Glorious Catastrophes Wednesday, 31 October 2012, 20:30h Beursschouwburg, A. Ortsstraat 20-28, 1000 Brussels In collaboration with Courtisane
“A seriousness that fails”: this is how Susan Sontag described the essence of “camp”, this transient mixture of excess, fantasy, passion and naivety that has taken up a distinctive place in the cultural firmament since the 1960’s. Andy Warhol, who emphatically responded to this trend with his film Camp (1965), saw it differently: he was rather interested in the idea of failure itself, a failure that has to be taken seriously. After all the majority of Warhol’s films consists of observations of people in and as image, who in all their fallibility reveal a genuine authenticity and startling vulnerability. Two characters who play lead roles in Camp also take up a central place in this film programme: Paul Swan and Jack Smith. Warhol’s self-titled portrait of Swan, a dancer and actor who was once lauded as the “most beautiful man in the world” is an as ruthless as affectionate observation of a man who alternately falls in and out of the role of his lifetime. The area of tension between playing and being, playful fantasy and harsh reality, is also the arena of Jack Smith, the “enfant terrible” of the post war American underground scene. The early films Smith made in collaboration with his then confidant Ken Jacobs manifest a brutal beauty and audacious hedonism, unleashing a bewildering vitality not despite but because of their deliberate “trash” esthetics. Between innocence and nonsense, order and disorder, catastrophe and utopia: what the films in this programme have in common, are forms of expression that thrive in relation to their own failing.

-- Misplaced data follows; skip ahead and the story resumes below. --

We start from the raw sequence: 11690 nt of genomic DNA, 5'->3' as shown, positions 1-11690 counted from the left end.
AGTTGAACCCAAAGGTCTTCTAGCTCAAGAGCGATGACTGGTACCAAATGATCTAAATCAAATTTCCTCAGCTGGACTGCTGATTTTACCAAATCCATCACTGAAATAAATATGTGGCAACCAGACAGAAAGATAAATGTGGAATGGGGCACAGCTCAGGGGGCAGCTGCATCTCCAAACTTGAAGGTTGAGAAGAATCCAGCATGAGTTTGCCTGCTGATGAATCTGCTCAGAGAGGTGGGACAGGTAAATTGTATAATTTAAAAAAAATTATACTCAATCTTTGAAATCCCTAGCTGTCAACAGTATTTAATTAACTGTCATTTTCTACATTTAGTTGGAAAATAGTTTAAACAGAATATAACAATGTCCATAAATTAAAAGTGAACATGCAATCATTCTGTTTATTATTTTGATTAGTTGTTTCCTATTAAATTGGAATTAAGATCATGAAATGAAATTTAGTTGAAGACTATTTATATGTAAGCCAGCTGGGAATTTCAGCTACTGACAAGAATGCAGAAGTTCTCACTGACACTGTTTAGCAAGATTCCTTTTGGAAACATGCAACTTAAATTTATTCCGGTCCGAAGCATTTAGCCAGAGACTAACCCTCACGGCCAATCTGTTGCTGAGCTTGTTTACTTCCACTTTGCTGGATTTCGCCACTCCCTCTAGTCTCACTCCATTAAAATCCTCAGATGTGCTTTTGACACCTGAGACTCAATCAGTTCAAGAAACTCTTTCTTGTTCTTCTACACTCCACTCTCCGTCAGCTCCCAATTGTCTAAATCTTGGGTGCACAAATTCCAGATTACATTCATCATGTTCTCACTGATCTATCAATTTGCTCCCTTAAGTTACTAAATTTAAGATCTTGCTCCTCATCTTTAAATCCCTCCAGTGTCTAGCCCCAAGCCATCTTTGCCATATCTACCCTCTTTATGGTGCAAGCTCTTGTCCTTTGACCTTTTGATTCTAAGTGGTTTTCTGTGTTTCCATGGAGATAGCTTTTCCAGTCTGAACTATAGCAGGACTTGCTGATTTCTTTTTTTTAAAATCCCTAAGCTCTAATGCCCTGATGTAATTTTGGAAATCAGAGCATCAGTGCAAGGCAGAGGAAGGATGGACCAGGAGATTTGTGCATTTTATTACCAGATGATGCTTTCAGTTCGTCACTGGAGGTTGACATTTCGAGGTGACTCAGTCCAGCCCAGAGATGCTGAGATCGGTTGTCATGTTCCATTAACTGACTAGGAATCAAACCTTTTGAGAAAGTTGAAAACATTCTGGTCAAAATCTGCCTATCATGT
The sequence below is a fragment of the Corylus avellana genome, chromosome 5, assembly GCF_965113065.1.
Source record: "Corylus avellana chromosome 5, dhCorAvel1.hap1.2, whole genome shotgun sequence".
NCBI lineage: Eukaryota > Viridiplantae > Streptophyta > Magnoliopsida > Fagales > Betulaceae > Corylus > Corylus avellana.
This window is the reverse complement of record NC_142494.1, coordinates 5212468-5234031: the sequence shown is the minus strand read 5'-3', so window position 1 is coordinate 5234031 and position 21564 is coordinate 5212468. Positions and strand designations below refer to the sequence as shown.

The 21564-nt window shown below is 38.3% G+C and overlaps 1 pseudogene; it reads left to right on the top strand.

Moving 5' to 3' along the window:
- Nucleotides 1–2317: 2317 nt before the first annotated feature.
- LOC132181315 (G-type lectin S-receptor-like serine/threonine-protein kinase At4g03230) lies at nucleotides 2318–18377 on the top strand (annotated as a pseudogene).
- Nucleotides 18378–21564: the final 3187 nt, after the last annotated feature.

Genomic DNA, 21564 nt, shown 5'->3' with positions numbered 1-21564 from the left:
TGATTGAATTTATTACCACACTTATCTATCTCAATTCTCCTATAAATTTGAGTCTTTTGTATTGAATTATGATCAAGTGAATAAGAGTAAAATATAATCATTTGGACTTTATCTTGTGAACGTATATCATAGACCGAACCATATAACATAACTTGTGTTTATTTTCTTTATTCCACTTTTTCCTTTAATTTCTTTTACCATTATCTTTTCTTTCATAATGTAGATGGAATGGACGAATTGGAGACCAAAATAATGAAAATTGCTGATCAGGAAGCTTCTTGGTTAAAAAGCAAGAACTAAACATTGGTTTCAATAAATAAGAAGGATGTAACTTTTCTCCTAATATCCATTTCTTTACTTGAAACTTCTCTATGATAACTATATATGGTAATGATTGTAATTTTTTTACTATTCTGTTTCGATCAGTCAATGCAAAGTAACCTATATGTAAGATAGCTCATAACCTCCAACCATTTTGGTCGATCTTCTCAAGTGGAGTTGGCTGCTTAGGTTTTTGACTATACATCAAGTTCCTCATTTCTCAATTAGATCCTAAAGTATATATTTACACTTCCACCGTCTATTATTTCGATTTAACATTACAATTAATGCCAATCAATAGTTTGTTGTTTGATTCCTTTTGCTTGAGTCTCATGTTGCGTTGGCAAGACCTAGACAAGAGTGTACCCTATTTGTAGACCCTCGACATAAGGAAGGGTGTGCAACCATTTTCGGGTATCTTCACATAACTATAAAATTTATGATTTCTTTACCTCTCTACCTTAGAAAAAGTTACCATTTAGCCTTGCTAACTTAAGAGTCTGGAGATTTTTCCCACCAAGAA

With film works by Andy Warhol, Ken Jacobs, Jack Smith